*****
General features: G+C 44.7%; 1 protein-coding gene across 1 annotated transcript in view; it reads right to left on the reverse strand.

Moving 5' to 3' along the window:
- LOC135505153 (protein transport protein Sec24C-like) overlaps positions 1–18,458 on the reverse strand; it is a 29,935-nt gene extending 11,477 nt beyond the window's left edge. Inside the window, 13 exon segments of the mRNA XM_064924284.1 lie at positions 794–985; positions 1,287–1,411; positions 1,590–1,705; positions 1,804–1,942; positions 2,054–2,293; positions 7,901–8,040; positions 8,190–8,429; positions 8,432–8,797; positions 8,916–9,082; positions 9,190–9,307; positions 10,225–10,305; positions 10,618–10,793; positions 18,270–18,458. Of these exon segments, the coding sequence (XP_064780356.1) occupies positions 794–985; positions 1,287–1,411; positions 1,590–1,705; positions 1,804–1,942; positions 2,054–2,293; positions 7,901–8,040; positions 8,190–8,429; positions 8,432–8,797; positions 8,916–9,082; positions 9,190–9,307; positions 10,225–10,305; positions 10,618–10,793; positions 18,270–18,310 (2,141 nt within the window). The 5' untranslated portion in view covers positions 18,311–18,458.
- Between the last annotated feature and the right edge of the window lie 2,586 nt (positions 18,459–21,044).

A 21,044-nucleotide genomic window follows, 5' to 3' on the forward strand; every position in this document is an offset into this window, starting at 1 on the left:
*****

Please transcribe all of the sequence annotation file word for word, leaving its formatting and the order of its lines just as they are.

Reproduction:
General features: G+C 44.7%; 1 protein-coding gene across 1 annotated transcript in view; it reads right to left on the reverse strand.

Moving 5' to 3' along the window:
- LOC135505153 (protein transport protein Sec24C-like) overlaps positions 1–18,458 on the reverse strand; it is a 29,935-nt gene extending 11,477 nt beyond the window's left edge. Inside the window, 13 exon segments of the mRNA XM_064924284.1 lie at positions 794–985; positions 1,287–1,411; positions 1,590–1,705; positions 1,804–1,942; positions 2,054–2,293; positions 7,901–8,040; positions 8,190–8,429; positions 8,432–8,797; positions 8,916–9,082; positions 9,190–9,307; positions 10,225–10,305; positions 10,618–10,793; positions 18,270–18,458. Of these exon segments, the coding sequence (XP_064780356.1) occupies positions 794–985; positions 1,287–1,411; positions 1,590–1,705; positions 1,804–1,942; positions 2,054–2,293; positions 7,901–8,040; positions 8,190–8,429; positions 8,432–8,797; positions 8,916–9,082; positions 9,190–9,307; positions 10,225–10,305; positions 10,618–10,793; positions 18,270–18,310 (2,141 nt within the window). The 5' untranslated portion in view covers positions 18,311–18,458.
- Between the last annotated feature and the right edge of the window lie 2,586 nt (positions 18,459–21,044).

A 21,044-nucleotide genomic window follows, 5' to 3' on the forward strand; every position in this document is an offset into this window, starting at 1 on the left: